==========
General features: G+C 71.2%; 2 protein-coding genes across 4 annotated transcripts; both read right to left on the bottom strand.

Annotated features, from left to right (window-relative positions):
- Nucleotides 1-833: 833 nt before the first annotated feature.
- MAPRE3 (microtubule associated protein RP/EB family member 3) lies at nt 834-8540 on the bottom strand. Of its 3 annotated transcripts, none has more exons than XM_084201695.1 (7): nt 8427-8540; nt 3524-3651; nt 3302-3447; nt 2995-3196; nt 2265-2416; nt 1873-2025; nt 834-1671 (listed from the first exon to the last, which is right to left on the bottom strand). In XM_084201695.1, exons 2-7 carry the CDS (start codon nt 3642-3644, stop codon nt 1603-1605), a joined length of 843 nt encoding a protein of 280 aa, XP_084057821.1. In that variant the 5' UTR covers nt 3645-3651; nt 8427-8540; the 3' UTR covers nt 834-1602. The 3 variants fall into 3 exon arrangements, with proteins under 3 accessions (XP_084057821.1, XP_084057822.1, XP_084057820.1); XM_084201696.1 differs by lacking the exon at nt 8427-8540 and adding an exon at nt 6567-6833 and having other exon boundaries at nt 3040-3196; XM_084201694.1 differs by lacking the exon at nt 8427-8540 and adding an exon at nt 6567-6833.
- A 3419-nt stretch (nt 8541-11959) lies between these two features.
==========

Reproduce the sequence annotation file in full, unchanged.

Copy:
General features: G+C 71.2%; 2 protein-coding genes across 4 annotated transcripts; both read right to left on the bottom strand.

Annotated features, from left to right (window-relative positions):
- Nucleotides 1-833: 833 nt before the first annotated feature.
- MAPRE3 (microtubule associated protein RP/EB family member 3) lies at nt 834-8540 on the bottom strand. Of its 3 annotated transcripts, none has more exons than XM_084201695.1 (7): nt 8427-8540; nt 3524-3651; nt 3302-3447; nt 2995-3196; nt 2265-2416; nt 1873-2025; nt 834-1671 (listed from the first exon to the last, which is right to left on the bottom strand). In XM_084201695.1, exons 2-7 carry the CDS (start codon nt 3642-3644, stop codon nt 1603-1605), a joined length of 843 nt encoding a protein of 280 aa, XP_084057821.1. In that variant the 5' UTR covers nt 3645-3651; nt 8427-8540; the 3' UTR covers nt 834-1602. The 3 variants fall into 3 exon arrangements, with proteins under 3 accessions (XP_084057821.1, XP_084057822.1, XP_084057820.1); XM_084201696.1 differs by lacking the exon at nt 8427-8540 and adding an exon at nt 6567-6833 and having other exon boundaries at nt 3040-3196; XM_084201694.1 differs by lacking the exon at nt 8427-8540 and adding an exon at nt 6567-6833.
- A 3419-nt stretch (nt 8541-11959) lies between these two features.